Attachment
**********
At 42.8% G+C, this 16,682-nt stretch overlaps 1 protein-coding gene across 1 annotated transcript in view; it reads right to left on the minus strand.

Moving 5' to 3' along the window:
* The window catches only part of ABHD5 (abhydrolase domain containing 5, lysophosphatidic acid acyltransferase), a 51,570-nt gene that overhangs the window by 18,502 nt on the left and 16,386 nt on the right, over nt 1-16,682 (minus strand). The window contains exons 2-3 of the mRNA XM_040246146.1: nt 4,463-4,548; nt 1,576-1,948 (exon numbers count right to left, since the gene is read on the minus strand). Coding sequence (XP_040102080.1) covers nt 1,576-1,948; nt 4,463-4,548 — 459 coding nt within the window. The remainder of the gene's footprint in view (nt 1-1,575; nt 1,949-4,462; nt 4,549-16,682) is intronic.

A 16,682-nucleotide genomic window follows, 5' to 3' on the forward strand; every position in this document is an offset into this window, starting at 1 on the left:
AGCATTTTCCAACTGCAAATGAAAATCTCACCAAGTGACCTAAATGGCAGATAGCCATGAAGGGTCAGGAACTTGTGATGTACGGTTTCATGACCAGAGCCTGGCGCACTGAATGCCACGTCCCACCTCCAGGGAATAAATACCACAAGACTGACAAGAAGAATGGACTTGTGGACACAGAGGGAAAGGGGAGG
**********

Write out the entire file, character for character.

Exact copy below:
At 42.8% G+C, this 16,682-nt stretch overlaps 1 protein-coding gene across 1 annotated transcript in view; it reads right to left on the minus strand.

Moving 5' to 3' along the window:
* The window catches only part of ABHD5 (abhydrolase domain containing 5, lysophosphatidic acid acyltransferase), a 51,570-nt gene that overhangs the window by 18,502 nt on the left and 16,386 nt on the right, over nt 1-16,682 (minus strand). The window contains exons 2-3 of the mRNA XM_040246146.1: nt 4,463-4,548; nt 1,576-1,948 (exon numbers count right to left, since the gene is read on the minus strand). Coding sequence (XP_040102080.1) covers nt 1,576-1,948; nt 4,463-4,548 — 459 coding nt within the window. The remainder of the gene's footprint in view (nt 1-1,575; nt 1,949-4,462; nt 4,549-16,682) is intronic.

A 16,682-nucleotide genomic window follows, 5' to 3' on the forward strand; every position in this document is an offset into this window, starting at 1 on the left:
AGCATTTTCCAACTGCAAATGAAAATCTCACCAAGTGACCTAAATGGCAGATAGCCATGAAGGGTCAGGAACTTGTGATGTACGGTTTCATGACCAGAGCCTGGCGCACTGAATGCCACGTCCCACCTCCAGGGAATAAATACCACAAGACTGACAAGAAGAATGGACTTGTGGACACAGAGGGAAAGGGGAGG